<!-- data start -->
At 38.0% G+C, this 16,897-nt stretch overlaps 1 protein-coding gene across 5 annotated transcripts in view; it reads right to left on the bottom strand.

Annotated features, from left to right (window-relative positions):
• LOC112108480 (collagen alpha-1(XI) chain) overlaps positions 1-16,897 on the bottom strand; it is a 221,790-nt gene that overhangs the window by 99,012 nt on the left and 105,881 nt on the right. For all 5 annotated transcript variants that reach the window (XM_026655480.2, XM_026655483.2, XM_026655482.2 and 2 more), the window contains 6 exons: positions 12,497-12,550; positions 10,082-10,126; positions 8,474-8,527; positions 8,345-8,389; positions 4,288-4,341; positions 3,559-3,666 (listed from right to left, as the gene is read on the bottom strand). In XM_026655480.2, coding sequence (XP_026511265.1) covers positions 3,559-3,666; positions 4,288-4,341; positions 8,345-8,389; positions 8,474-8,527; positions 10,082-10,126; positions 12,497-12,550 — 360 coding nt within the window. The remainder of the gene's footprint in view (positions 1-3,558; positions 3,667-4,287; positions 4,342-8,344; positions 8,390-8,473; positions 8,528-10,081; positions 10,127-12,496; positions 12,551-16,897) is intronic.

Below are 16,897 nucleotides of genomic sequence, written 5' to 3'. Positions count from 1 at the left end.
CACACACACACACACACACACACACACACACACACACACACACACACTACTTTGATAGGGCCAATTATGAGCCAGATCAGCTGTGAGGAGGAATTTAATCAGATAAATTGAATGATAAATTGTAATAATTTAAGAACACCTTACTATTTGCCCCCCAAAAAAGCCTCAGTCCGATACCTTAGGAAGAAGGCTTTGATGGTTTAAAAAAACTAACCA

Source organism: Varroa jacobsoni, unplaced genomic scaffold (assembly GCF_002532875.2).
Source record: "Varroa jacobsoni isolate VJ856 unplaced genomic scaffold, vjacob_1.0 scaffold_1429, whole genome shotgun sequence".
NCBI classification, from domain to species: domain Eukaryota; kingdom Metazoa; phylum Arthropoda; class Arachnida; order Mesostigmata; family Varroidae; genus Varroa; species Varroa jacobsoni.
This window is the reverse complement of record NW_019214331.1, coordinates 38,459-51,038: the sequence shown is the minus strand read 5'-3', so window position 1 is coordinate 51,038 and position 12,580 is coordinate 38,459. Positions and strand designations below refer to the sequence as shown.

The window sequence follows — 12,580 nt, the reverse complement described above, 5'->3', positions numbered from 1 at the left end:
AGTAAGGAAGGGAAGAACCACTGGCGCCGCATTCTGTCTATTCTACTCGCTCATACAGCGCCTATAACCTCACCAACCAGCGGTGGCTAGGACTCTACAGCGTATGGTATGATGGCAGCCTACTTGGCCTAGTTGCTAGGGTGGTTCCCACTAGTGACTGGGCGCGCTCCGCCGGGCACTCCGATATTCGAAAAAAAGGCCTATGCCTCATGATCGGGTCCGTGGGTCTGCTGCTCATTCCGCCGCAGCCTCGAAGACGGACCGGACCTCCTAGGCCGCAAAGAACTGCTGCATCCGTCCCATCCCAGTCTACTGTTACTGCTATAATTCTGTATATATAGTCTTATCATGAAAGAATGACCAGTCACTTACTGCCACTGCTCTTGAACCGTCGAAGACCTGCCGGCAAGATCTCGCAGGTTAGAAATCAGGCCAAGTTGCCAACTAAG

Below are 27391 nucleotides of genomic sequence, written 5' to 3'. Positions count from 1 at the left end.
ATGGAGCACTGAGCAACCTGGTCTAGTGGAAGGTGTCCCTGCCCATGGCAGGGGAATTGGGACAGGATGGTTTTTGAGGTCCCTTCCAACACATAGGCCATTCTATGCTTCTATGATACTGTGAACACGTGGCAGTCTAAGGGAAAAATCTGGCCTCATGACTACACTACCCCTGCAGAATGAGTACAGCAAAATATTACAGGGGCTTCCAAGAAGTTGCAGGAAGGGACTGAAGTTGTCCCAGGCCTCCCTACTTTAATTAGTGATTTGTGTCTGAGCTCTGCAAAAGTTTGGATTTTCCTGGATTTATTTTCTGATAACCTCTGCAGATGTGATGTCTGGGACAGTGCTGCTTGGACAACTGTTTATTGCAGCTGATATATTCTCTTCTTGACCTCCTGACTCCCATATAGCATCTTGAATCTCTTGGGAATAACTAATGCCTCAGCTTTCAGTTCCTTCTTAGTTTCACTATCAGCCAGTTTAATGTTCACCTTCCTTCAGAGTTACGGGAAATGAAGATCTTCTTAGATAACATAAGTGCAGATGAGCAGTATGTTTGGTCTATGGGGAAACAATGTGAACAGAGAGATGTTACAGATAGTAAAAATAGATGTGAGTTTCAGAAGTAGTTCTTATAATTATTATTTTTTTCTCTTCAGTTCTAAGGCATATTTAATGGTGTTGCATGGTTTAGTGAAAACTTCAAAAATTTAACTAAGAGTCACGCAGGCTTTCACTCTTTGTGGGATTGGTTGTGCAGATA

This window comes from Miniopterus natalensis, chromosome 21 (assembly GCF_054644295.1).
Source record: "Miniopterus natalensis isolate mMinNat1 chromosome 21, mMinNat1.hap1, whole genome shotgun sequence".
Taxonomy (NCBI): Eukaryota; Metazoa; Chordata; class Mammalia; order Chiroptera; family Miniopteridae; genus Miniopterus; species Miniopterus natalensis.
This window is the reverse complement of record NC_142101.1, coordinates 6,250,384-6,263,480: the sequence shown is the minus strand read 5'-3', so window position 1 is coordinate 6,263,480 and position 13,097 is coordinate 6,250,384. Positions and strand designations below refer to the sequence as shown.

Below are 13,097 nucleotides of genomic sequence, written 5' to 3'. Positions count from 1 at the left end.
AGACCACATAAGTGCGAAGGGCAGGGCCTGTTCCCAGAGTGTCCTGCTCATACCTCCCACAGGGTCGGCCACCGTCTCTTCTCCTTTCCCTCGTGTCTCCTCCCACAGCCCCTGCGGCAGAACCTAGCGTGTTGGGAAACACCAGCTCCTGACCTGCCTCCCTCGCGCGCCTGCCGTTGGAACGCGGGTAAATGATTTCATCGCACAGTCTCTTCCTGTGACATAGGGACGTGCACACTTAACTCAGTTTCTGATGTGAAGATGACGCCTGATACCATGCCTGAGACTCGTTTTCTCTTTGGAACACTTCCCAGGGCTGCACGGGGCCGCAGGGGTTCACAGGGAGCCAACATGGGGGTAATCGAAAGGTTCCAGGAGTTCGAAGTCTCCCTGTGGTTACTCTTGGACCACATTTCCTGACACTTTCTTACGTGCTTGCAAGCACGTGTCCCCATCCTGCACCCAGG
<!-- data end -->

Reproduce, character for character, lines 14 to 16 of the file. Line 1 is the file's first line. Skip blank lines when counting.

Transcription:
This window comes from Miniopterus natalensis, chromosome 21 (assembly GCF_054644295.1).
Source record: "Miniopterus natalensis isolate mMinNat1 chromosome 21, mMinNat1.hap1, whole genome shotgun sequence".
Taxonomy (NCBI): Eukaryota; Metazoa; Chordata; class Mammalia; order Chiroptera; family Miniopteridae; genus Miniopterus; species Miniopterus natalensis.